Singapore: Singapore Exchange (SGX) will house regulatory functions in a unit with its own board, following calls to separate the role.
The subsidiary is expected to be set up by the second half of 2017 and will not add to the requirements of Singapore’s initial share sale process, Southeast Asia’s biggest bourse operator said in a statement on Monday. SGX shares climbed 0.9 per cent as of 3:42pm in the city-state, resuming after a morning trading halt following a Straits Times report on the plans.
The structure will help manage potential conflicts of interest between SGX’s regulatory and commercial roles, the Monetary Authority of Singapore (MAS) said on Monday. The New York Stock Exchange (NYSA) has a non-profit unit that enforces listing standards, while outsourcing some policing functions to an industry watchdog.
“It’s a good start to help enforce the element of independence with a separate board,” said Robson Lee, a capital markets lawyer at Gibson Dunn & Crutcher in Singapore. “This helps to address the perceived conflict of interest that SGX has.”
The central bank, which will retain oversight of SGX, said on Monday that it will require the chairman and a majority of the board members of the exchange’s watchdog unit to be independent from SGX. It’s also demanding that the entire board have no ties to companies listed on the bourse.
Chief Regulatory Officer Tan Boon Gin will head the unit, according to the exchange. “This arrangement will keep us close to market developments while effectively separate from the commercial side of SGX,” Tan said in the exchange’s statement.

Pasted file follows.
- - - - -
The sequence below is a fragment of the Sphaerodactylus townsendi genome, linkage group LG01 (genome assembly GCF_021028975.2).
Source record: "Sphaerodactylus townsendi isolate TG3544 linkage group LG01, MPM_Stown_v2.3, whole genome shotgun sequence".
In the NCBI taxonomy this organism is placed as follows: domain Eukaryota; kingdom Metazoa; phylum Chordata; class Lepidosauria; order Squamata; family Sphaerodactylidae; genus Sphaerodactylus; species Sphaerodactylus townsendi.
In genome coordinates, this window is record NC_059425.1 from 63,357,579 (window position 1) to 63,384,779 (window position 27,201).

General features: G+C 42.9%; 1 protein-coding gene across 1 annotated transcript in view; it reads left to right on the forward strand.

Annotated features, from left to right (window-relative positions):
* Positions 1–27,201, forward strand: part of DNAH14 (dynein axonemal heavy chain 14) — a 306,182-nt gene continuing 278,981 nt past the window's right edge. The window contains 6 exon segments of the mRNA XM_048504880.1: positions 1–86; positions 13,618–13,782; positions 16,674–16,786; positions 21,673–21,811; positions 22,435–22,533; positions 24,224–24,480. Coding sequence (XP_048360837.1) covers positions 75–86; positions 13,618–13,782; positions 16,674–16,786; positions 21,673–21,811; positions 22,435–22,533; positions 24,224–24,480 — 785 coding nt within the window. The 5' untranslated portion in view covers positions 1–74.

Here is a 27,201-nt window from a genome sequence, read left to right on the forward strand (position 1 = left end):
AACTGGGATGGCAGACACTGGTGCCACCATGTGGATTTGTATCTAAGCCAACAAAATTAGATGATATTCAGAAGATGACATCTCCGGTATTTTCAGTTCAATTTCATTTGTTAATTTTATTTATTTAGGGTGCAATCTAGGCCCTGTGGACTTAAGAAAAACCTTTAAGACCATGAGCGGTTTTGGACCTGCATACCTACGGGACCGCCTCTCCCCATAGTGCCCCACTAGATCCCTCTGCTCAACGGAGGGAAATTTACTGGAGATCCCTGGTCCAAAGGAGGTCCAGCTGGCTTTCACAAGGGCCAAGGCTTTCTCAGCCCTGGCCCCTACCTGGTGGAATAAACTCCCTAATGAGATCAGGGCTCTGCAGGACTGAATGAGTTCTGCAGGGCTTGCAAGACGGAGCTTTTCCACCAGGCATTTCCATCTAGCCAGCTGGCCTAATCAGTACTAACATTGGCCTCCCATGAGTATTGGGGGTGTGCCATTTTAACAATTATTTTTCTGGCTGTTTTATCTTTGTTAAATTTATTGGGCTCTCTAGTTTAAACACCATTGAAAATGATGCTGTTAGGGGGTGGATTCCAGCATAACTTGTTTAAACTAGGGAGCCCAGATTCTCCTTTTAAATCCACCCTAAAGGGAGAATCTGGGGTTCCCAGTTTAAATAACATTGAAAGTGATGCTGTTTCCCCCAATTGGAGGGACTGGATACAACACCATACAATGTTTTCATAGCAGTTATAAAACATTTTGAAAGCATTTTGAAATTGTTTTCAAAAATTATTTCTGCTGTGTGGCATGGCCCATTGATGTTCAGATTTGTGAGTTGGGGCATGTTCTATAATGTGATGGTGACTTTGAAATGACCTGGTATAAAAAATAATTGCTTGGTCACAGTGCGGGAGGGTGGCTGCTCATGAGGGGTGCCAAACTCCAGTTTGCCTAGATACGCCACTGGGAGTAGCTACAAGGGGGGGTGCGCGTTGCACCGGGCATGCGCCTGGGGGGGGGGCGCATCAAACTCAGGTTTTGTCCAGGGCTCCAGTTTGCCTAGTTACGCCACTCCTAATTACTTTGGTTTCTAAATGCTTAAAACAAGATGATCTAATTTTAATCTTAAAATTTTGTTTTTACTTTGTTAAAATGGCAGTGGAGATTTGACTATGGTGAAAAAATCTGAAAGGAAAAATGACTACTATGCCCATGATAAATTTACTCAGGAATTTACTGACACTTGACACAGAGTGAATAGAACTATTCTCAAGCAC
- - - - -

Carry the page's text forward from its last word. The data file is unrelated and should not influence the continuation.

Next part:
Last year, SGX set up a listings advisory committee and boosted its enforcement powers including being able to impose fines and suspending activities of financial advisers who flout listing rules. MAS in January refined its exchange regulatory system amid the emergence of rival bourses such as Intercontinental Exchange. The Securities Investors Association of Singapore, which has previously called for the central bank to become the nation’s sole capital-markets regulator, welcomed SGX’s move to separate its regulatory functions.
“This has been long overdue,” David Gerald, SIAS president and chief executive officer, said in a statement Monday. “A policeman cannot do business with the very citizens he is policing.”
SGX suffered a five-hour malfunction on Thursday which halted stock trading, prompting an apology from its chief executive officer and criticism from the central bank. MAS has ordered the bourse to submit a “thorough” report, addressing the root cause of the technical glitch, before it decides on a response. SGX has said it will provide details of the probe this week.